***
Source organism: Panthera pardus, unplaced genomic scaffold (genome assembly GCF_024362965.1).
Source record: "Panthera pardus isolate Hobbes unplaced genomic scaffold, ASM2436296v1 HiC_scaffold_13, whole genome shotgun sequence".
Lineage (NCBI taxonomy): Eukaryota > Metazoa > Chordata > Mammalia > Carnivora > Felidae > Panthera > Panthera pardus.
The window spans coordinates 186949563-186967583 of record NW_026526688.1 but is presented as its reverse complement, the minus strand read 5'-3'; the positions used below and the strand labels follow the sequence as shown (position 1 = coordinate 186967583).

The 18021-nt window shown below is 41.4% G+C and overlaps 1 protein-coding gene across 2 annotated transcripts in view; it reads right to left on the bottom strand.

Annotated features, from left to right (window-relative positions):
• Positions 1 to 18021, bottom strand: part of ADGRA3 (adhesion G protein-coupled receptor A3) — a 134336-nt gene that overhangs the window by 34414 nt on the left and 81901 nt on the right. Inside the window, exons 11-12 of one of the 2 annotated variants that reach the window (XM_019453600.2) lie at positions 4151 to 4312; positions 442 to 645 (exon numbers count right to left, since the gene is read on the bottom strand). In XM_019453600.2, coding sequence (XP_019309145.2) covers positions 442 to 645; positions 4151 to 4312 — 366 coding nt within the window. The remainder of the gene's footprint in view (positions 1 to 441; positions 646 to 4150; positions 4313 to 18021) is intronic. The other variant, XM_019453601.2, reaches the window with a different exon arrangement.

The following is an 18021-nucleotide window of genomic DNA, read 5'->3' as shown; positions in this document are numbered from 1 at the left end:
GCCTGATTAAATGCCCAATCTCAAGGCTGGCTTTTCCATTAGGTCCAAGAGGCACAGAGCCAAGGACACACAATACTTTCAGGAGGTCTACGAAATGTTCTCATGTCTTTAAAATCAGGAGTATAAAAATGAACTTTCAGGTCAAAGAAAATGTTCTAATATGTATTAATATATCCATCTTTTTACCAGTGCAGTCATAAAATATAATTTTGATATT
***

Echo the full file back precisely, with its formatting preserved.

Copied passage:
Source organism: Panthera pardus, unplaced genomic scaffold (genome assembly GCF_024362965.1).
Source record: "Panthera pardus isolate Hobbes unplaced genomic scaffold, ASM2436296v1 HiC_scaffold_13, whole genome shotgun sequence".
Lineage (NCBI taxonomy): Eukaryota > Metazoa > Chordata > Mammalia > Carnivora > Felidae > Panthera > Panthera pardus.
The window spans coordinates 186949563-186967583 of record NW_026526688.1 but is presented as its reverse complement, the minus strand read 5'-3'; the positions used below and the strand labels follow the sequence as shown (position 1 = coordinate 186967583).

The 18021-nt window shown below is 41.4% G+C and overlaps 1 protein-coding gene across 2 annotated transcripts in view; it reads right to left on the bottom strand.

Annotated features, from left to right (window-relative positions):
• Positions 1 to 18021, bottom strand: part of ADGRA3 (adhesion G protein-coupled receptor A3) — a 134336-nt gene that overhangs the window by 34414 nt on the left and 81901 nt on the right. Inside the window, exons 11-12 of one of the 2 annotated variants that reach the window (XM_019453600.2) lie at positions 4151 to 4312; positions 442 to 645 (exon numbers count right to left, since the gene is read on the bottom strand). In XM_019453600.2, coding sequence (XP_019309145.2) covers positions 442 to 645; positions 4151 to 4312 — 366 coding nt within the window. The remainder of the gene's footprint in view (positions 1 to 441; positions 646 to 4150; positions 4313 to 18021) is intronic. The other variant, XM_019453601.2, reaches the window with a different exon arrangement.

The following is an 18021-nucleotide window of genomic DNA, read 5'->3' as shown; positions in this document are numbered from 1 at the left end:
GCCTGATTAAATGCCCAATCTCAAGGCTGGCTTTTCCATTAGGTCCAAGAGGCACAGAGCCAAGGACACACAATACTTTCAGGAGGTCTACGAAATGTTCTCATGTCTTTAAAATCAGGAGTATAAAAATGAACTTTCAGGTCAAAGAAAATGTTCTAATATGTATTAATATATCCATCTTTTTACCAGTGCAGTCATAAAATATAATTTTGATATT